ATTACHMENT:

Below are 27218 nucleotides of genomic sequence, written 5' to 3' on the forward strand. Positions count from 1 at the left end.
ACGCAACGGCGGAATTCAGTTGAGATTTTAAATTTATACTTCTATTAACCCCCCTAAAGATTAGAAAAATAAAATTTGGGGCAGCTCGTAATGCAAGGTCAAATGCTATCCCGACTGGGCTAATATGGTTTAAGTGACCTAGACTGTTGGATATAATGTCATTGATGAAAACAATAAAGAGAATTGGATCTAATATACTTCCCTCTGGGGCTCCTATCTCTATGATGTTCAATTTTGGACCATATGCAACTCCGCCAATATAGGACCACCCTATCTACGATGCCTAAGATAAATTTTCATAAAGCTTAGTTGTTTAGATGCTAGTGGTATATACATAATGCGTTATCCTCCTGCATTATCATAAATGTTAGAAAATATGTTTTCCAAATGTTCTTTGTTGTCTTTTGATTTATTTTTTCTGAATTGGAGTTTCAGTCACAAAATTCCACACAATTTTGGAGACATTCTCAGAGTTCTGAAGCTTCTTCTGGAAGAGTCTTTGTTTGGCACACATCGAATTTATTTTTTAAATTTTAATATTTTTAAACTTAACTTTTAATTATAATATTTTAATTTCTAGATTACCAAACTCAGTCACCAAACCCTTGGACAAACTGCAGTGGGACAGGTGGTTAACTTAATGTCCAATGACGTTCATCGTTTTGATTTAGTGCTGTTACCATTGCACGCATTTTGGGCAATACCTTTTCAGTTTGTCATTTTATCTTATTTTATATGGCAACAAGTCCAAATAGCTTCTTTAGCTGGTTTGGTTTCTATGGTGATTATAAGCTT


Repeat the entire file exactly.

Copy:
Below are 27218 nucleotides of genomic sequence, written 5' to 3' on the forward strand. Positions count from 1 at the left end.
ACGCAACGGCGGAATTCAGTTGAGATTTTAAATTTATACTTCTATTAACCCCCCTAAAGATTAGAAAAATAAAATTTGGGGCAGCTCGTAATGCAAGGTCAAATGCTATCCCGACTGGGCTAATATGGTTTAAGTGACCTAGACTGTTGGATATAATGTCATTGATGAAAACAATAAAGAGAATTGGATCTAATATACTTCCCTCTGGGGCTCCTATCTCTATGATGTTCAATTTTGGACCATATGCAACTCCGCCAATATAGGACCACCCTATCTACGATGCCTAAGATAAATTTTCATAAAGCTTAGTTGTTTAGATGCTAGTGGTATATACATAATGCGTTATCCTCCTGCATTATCATAAATGTTAGAAAATATGTTTTCCAAATGTTCTTTGTTGTCTTTTGATTTATTTTTTCTGAATTGGAGTTTCAGTCACAAAATTCCACACAATTTTGGAGACATTCTCAGAGTTCTGAAGCTTCTTCTGGAAGAGTCTTTGTTTGGCACACATCGAATTTATTTTTTAAATTTTAATATTTTTAAACTTAACTTTTAATTATAATATTTTAATTTCTAGATTACCAAACTCAGTCACCAAACCCTTGGACAAACTGCAGTGGGACAGGTGGTTAACTTAATGTCCAATGACGTTCATCGTTTTGATTTAGTGCTGTTACCATTGCACGCATTTTGGGCAATACCTTTTCAGTTTGTCATTTTATCTTATTTTATATGGCAACAAGTCCAAATAGCTTCTTTAGCTGGTTTGGTTTCTATGGTGATTATAAGCTT